The lava dome continued to slowly grow and release gas and steam throughout March 2021.[9] By 22 March 2021, the lava dome was 105 m (344 ft) tall, 243 m (797 ft) wide and 921 m (3,022 ft) long. Sulfur dioxide was being released from the top of the dome.[13] A swarm of small low-frequency seismic events lasting about 45 minutes was detected by the regional monitoring network on 23 March. The cause of this swarm was likely due to magma movement beneath the dome. A series of volcano tectonic earthquakes was subsequently felt in the neighboring communities of Fancy, Owia and New Sandy Bay Village. These volcano tectonic earthquakes lasted until 26 March when only small, low frequency events associated with the growth of the lava dome were detected.[9]

Growth of the lava dome continued into April 2021, during which time gas and steam continued to rise from its top. A swarm of volcano tectonic earthquakes more intense than the previous one began on 5 April. The events were felt in the nearby communities of Fancy and Chateaubelair.[9] On 8 April, after a sustained increase of volcanic and seismic activity over the preceding days, a red alert was declared and an evacuation order issued as an explosion was deemed to be imminent.[14][15]

Explosive phase[edit]

Location of the volcano on the island and risk to population

An explosive eruption occurred at 8:41 a.m. AST (12:41 UTC) on 9 April 2021, with an ash plume reaching approximately 10,000 m (32,000 ft) and drifting eastward towards the Atlantic Ocean.[16][17] Approximately 16,000 people were told to evacuate the area surrounding the volcano.[10][18] A warning stated that the eruption was "likely to continue for days and possibly weeks".[19] Another explosive eruption, created by multiple pulses of ash, was reported that afternoon.[16][20] The University of the West Indies Seismic Research Centre (SRC) reported a third explosive eruption starting on the evening of 9 April at 6:45 p.m. AST.[20]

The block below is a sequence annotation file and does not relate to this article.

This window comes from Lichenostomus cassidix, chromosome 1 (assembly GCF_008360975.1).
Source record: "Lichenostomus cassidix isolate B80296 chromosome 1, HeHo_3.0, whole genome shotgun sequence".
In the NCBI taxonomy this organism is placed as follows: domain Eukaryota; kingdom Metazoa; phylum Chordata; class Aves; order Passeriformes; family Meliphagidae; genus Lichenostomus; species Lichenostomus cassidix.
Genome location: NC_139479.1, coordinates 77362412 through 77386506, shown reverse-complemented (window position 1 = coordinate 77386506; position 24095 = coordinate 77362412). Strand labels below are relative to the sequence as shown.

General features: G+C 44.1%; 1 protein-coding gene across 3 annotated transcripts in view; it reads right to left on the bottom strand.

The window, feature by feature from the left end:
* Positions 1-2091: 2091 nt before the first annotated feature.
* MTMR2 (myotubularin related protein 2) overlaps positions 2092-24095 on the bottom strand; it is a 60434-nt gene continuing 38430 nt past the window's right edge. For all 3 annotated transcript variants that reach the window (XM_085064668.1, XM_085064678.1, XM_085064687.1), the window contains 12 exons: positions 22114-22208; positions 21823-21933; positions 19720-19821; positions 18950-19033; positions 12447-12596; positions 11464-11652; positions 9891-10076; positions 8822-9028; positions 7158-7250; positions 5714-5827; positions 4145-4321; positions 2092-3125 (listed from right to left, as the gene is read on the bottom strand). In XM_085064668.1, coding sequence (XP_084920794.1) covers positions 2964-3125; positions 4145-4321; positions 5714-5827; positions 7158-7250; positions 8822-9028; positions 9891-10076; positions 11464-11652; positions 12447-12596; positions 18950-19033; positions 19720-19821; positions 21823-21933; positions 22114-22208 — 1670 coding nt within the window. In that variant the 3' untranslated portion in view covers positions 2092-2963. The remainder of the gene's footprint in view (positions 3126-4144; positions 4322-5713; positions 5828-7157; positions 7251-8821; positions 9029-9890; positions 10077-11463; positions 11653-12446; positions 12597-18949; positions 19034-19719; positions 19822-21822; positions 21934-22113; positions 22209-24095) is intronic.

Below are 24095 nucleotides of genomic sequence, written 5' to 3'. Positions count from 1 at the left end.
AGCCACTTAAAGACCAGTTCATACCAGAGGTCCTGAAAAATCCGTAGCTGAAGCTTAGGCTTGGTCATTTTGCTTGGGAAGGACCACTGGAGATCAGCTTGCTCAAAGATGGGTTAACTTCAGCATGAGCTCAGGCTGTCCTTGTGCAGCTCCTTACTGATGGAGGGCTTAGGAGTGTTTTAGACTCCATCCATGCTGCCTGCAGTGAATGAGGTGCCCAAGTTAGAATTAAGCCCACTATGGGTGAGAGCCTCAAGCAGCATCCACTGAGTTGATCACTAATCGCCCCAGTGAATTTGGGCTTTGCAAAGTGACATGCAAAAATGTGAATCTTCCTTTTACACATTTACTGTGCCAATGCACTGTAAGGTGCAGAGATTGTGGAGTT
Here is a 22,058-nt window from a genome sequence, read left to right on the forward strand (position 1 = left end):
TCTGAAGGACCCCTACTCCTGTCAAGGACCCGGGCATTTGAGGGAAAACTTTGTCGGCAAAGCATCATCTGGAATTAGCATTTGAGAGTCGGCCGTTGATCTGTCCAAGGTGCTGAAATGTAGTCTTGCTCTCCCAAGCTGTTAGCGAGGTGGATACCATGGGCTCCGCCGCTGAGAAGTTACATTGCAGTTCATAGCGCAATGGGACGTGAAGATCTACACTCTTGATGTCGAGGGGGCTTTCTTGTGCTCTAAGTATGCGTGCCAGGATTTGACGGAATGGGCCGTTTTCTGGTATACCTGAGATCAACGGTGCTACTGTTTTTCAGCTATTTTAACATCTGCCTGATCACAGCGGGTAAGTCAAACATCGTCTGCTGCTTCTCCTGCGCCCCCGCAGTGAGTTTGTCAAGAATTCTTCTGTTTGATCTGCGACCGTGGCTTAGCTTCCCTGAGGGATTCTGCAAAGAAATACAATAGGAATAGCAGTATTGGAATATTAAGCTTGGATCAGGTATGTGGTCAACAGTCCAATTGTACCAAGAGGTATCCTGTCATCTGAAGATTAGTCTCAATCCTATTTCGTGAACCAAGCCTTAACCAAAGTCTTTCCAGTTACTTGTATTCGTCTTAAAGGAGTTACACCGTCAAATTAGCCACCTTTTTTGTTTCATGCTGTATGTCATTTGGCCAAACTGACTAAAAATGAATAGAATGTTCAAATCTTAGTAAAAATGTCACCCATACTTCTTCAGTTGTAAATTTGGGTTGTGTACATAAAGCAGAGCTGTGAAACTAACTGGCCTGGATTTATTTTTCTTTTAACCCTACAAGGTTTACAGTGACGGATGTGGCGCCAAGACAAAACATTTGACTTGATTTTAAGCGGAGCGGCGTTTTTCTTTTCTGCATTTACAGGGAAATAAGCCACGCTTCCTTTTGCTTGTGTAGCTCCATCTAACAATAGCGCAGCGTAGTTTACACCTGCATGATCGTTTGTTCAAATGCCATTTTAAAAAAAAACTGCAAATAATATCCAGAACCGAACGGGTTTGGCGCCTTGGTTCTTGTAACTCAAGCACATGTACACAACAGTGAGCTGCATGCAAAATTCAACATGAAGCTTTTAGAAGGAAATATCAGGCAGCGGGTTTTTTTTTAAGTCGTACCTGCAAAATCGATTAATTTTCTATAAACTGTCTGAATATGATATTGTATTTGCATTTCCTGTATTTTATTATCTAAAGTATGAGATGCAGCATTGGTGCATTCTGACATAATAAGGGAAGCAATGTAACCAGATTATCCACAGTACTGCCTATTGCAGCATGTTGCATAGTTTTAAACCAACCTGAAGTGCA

Volcanic plume of the 2nd eruption

Saint Lucia, Grenada, Antigua and Barbados all agreed to take in evacuees. Prime Minister Ralph Gonsalves encouraged people evacuating to shelters elsewhere on Saint Vincent to take the COVID-19 vaccine and said people must be vaccinated to board cruise ships or to be granted refuge on another island.[17] Venezuelan Foreign Minister Jorge Arreaza announced via Twitter that his country would send humanitarian supplies and risk experts.[21] Carnival Cruise Lines sent Carnival Paradise and Carnival Legend; each had a capacity to transport up to 1,500 residents to neighbouring islands. The cruise line Royal Caribbean Group sent Serenade of the Seas and Celebrity Reflection.[21][22] Only those who have already been vaccinated against COVID-19 will be accepted as evacuees by some other islands.[23]

Satellite video of ash from the eruption

Another explosive event occurred on 11 April 2021.[4] Prime Minister Gonsalves reported that water could no longer be supplied to most of the island, and the local airspace had been closed due to the pollution in the air.[24] An official added: "We are covered in ash and strong sulphur scents pervade the air. [T]ake the necessary precautions to remain safe and healthy".[24] The Barbados Defence Force was deployed to the island on a "humanitarian assistance and disaster response" mission.[25] The International Volcanic Health Hazard Network warned that the ash is a "nuisance" to healthy people, but the ash and sulfur dioxide gas "could affect asthmatics and others with chronic health conditions".[26]

One source reported that by 12:00 p.m. AST (16:00 UTC), "power had been restored", according to residents. Finance Minister Camillo Gonsalves expected some 16,000 people to be displaced "for about three to four months".[27] He also expressed concern about the impact on the island's agriculture, stating that "[m]ost crops ... will be lost, and untold livestock".[27] Finance Minister Gonsalves added that a number of houses had collapsed under the weight of the ash.[27]